Response from my clinical facility
The policies in my clinical facility correspond to the majority of the best practices highlighted above. We have incorporated international clinical guidelines on the prevention of falls in hospitals. In addition, we carry out an assessment after admitting any patient prone to falls in a bid to establish the potential predisposing factors. We then tailor the prevention measures based on the patient’s risk factors. However, even though we have a functional communication system, I think we need to incorporate HIT and FPTK. This move will ensure proper and timely communication and accurate decision-making in a bid to avoid and prevent falls.
Importance of implementing preventive policies
As aforementioned, falls lead to immobilization, prolonged hospitalization, or even death in some cases. According to the available literature, 4 out of every 1,000 patients are victims of falls in hospitals across the United States (Bouldin et al., 2013). This prevalence rate is high, and thus it underscores the importance of implementing falls’ preventive policies in hospitals. In addition, falls lengthen the time that an individual spends in a hospital, which increases the cost of healthcare services. Moreover, relatives of falls patients have to take care of them for longer periods, and this aspect interferes with normal living and the execution of duties. Therefore, implementing falls preventive policies will reduce the associated risks, hence the prevalence. This aspect will ensure that patients do not incur extra costs and prolonged stay in hospitals due to falls.
In a bid to accomplish a successful implementation of preventive policies, hospitals should consider the following recommendations:
- Hospitals should implement HIT and develop FPTK in a bid to improve communication and the decision-making process. This move will allow timely response to fall cases or in combating risk factors.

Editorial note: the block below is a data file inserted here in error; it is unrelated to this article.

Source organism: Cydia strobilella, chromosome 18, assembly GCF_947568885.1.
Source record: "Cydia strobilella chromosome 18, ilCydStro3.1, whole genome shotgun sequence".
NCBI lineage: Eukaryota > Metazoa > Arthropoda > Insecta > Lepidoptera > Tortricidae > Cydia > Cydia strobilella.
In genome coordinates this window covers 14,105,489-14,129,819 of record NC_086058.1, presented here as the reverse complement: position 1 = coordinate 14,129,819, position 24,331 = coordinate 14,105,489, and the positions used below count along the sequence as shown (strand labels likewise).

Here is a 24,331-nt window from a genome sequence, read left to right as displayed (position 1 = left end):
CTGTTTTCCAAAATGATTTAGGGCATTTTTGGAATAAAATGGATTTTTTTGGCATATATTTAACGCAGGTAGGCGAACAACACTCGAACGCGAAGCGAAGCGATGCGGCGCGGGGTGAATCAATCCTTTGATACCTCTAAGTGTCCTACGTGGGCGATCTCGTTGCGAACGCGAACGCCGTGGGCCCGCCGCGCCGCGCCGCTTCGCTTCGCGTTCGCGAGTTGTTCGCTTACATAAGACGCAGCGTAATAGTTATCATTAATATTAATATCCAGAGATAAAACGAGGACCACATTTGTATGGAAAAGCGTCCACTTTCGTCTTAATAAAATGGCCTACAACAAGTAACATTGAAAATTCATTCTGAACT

- Healthcare facilities should adopt detailed fall risk assessment for every patient in a bid to come up with customized prevention measures.
- Hospitals should adopt both single and multifactorial intervention strategies in a bid to prevent falls from happening.
- Finally, healthcare institutions should adopt universal intervention strategies by following the set clinical procedures for falls prevention.
Bouldin, E., Andresen, E., Dunton, N., Simon, M., Waters, T., Liu, M.,… Shorr, R. (2013). Falls among adult patients hospitalized in the United States: prevalence and trends. Journal of Patient Safety, 9(1), 13-17.
Dykes, P., Carroll, D., Hurley, A., Lipsitz, S., Benoit, A., Chang, F.,…Middleton, B. (2010). Fall Prevention in Acute Care Hospitals: A Randomized Trial. JAMA, 304(17), 1912-18.
Rubenstein, L. (2006). Falls in older people: epidemiology, risk factors and strategies for Prevention. Age and Ageing, 35(2), 37-41.
Spoelstra, L., Given, B., & Given, C. (2012). Fall prevention in hospitals: an integrative review. Clinical Nursing Research, 21(1), 92-112.